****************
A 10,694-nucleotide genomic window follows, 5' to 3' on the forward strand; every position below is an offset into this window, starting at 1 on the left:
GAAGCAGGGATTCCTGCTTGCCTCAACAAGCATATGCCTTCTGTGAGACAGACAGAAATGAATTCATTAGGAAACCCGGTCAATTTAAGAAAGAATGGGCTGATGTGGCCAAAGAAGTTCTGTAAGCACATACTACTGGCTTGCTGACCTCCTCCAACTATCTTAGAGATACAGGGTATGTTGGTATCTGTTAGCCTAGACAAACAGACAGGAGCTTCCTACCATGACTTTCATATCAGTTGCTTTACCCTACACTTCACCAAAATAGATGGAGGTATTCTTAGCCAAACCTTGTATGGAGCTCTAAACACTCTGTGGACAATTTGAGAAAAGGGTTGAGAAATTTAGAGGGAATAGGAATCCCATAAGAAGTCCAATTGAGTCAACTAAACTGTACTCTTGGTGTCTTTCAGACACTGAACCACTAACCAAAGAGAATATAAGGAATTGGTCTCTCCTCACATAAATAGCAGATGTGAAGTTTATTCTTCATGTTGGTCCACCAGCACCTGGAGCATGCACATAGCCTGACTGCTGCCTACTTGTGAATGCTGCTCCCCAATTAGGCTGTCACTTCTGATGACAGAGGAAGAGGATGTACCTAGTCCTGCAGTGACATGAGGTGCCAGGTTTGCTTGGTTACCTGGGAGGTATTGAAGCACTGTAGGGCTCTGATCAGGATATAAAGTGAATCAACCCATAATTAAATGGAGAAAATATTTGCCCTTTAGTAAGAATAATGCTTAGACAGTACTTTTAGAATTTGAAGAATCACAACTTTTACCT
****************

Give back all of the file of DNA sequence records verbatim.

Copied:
A 10,694-nucleotide genomic window follows, 5' to 3' on the forward strand; every position below is an offset into this window, starting at 1 on the left:
GAAGCAGGGATTCCTGCTTGCCTCAACAAGCATATGCCTTCTGTGAGACAGACAGAAATGAATTCATTAGGAAACCCGGTCAATTTAAGAAAGAATGGGCTGATGTGGCCAAAGAAGTTCTGTAAGCACATACTACTGGCTTGCTGACCTCCTCCAACTATCTTAGAGATACAGGGTATGTTGGTATCTGTTAGCCTAGACAAACAGACAGGAGCTTCCTACCATGACTTTCATATCAGTTGCTTTACCCTACACTTCACCAAAATAGATGGAGGTATTCTTAGCCAAACCTTGTATGGAGCTCTAAACACTCTGTGGACAATTTGAGAAAAGGGTTGAGAAATTTAGAGGGAATAGGAATCCCATAAGAAGTCCAATTGAGTCAACTAAACTGTACTCTTGGTGTCTTTCAGACACTGAACCACTAACCAAAGAGAATATAAGGAATTGGTCTCTCCTCACATAAATAGCAGATGTGAAGTTTATTCTTCATGTTGGTCCACCAGCACCTGGAGCATGCACATAGCCTGACTGCTGCCTACTTGTGAATGCTGCTCCCCAATTAGGCTGTCACTTCTGATGACAGAGGAAGAGGATGTACCTAGTCCTGCAGTGACATGAGGTGCCAGGTTTGCTTGGTTACCTGGGAGGTATTGAAGCACTGTAGGGCTCTGATCAGGATATAAAGTGAATCAACCCATAATTAAATGGAGAAAATATTTGCCCTTTAGTAAGAATAATGCTTAGACAGTACTTTTAGAATTTGAAGAATCACAACTTTTACCT